1 . 550 on the mathematics portion of the Scho- 
lastic Aptitude Test (SAT); and 

2. 450 on the verbal portion of the SAT; and 

3. 3.0 high school grade point average. 

This institution's faculty members have worked 
losely with Georgia Tech's faculty to assure a 
urriculum which is well-coordinated with that of 
ieorgia Tech. Specific times each quarter have 
een established for students to visit the Georgia 
ech campus and meet with representatives of 
leir anticipated major. 

Regents Engineering Transfer Program stu- 
ents who satisfactorily complete the pre-engi- 
eering curriculum and apply for transfer will be 
xepted to Georgia Tech. However, admission 
) the most popular majors, as for other Georgia 
sch students, will be based upon overall grade 
oint average, performance in the required pre- 
jquisite courses and availability of student 
Daces. 

Requirements of Transfers 

1. Transfer students completing high school in 
the Spring of 1988, or later, from non-Uni- 
versity System institutions will be required to 
submit their high school transcripts as part 
of their application process unless they have 
completed their freshman and sophomore 
years, completed an associate degree, or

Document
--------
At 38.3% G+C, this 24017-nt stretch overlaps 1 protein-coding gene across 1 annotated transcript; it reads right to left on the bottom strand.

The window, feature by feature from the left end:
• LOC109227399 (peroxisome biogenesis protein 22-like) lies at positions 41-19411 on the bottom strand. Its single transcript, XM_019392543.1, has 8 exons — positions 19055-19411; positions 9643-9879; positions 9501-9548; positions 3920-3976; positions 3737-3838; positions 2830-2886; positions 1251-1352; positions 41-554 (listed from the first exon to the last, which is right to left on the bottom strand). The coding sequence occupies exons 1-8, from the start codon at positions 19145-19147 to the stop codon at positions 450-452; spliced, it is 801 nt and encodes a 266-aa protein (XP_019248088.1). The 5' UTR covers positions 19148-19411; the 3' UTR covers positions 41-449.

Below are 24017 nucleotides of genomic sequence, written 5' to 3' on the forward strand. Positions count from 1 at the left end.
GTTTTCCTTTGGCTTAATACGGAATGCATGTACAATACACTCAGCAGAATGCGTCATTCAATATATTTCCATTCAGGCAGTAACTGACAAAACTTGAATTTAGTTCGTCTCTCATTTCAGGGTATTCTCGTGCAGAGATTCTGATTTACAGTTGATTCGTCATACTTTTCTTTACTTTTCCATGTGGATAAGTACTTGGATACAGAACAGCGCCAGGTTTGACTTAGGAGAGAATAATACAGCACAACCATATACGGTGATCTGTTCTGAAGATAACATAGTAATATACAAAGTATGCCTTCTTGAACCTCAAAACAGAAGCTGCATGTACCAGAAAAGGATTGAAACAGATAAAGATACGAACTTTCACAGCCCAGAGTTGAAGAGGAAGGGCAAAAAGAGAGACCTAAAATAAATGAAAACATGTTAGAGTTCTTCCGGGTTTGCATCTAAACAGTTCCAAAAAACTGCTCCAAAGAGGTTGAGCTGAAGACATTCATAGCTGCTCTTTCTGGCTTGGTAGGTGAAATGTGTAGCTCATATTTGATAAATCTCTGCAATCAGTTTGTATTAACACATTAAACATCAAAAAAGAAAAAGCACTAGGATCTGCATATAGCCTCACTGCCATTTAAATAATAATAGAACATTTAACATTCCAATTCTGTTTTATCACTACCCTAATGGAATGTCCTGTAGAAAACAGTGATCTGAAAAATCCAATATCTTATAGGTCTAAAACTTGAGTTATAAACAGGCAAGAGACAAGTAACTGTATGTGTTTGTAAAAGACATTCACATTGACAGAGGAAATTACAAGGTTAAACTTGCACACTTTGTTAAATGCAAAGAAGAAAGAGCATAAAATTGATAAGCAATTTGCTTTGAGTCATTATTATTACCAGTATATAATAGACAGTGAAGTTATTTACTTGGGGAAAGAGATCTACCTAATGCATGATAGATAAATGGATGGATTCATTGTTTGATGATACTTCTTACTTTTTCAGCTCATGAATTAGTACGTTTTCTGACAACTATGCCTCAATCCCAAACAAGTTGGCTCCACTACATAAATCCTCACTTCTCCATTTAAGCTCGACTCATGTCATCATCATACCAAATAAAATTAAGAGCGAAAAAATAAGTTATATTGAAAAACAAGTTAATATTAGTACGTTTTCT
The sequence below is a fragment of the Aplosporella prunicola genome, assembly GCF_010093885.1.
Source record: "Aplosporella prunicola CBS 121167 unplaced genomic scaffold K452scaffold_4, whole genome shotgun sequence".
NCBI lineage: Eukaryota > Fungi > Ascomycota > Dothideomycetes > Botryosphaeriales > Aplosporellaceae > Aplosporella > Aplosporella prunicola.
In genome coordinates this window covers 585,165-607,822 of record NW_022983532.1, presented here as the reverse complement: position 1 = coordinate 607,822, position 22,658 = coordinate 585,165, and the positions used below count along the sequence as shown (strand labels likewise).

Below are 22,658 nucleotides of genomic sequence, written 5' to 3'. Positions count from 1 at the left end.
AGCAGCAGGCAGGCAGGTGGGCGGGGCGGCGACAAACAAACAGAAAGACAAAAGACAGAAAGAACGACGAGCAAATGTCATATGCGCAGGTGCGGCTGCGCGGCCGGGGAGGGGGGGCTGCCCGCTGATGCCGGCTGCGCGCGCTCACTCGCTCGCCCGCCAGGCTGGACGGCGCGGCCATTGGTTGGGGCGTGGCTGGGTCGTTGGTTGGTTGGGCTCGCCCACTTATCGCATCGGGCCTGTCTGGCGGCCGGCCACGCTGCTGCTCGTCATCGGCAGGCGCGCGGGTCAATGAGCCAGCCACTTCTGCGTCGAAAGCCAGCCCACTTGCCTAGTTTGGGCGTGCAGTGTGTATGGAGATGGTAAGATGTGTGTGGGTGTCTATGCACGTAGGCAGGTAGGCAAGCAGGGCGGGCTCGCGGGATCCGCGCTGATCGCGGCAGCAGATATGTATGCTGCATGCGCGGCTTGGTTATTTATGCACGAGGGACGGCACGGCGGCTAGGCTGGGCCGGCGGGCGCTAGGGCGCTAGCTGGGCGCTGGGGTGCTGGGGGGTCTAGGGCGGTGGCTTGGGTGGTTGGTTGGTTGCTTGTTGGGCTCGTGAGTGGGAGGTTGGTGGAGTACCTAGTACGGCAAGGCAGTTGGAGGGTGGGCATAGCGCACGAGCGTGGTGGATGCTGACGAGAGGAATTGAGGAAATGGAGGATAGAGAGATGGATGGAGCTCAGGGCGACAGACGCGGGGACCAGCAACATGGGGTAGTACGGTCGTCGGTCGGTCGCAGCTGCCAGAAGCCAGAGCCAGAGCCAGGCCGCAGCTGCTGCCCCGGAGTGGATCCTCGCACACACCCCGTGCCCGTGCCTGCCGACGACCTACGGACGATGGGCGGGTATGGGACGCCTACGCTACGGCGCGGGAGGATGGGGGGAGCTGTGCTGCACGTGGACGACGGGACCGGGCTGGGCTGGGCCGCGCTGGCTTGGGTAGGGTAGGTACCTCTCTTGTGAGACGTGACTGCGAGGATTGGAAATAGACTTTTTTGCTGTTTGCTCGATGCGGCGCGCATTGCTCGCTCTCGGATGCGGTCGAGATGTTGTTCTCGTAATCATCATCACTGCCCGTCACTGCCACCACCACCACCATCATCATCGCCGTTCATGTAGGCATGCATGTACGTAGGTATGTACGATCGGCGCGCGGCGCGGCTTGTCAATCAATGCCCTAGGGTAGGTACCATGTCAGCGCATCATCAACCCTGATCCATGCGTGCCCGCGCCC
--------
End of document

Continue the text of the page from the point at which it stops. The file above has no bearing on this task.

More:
have more than 90 hours of transfer credit 
approved. This requirement also applies to 
students enrolled in University System pro- 
grams that do not require the College Prep- 
aratory Curriculum for admission. 

2. Transfer students completing high school in 
the Spring of 1988, or later, transferring from 
University System institutions will maintain 

•their CPC status as determined by the first 
University System institution making the orig- 
inal CPC evaluation. 
j 3, Transfer applicants completing high school 
prior to Spring of 1988 will follow the same 



procedure as freshman applicants except 
these applicants will not be required to meet 
the College Preparatory Curriculum require- 
ments. In addition, these applicants who 
have achieved sophomore standing at the 
time of entrance, will not be required to sub- 
mit their high school records. Such records 
may be required by the Office of Admissions, 
but normally the transcripts of previous col- 
lege records will suffice in place of the high 
school record. Transfer applicants must ask 
the Registrar, of each college they have pre- 
viously attended, to mail an official transcript 
of their records to the Office of Admissions 
at Armstrong State College, regardless of 
the transferability of the credits. 

4. Transfer applicants will not be considered for 
admission unless they are academically eli- 
gible to return to the college or university last 
attended, or unless the officials of the insti- 
tution last attended recommend the appli- 
cant's admission.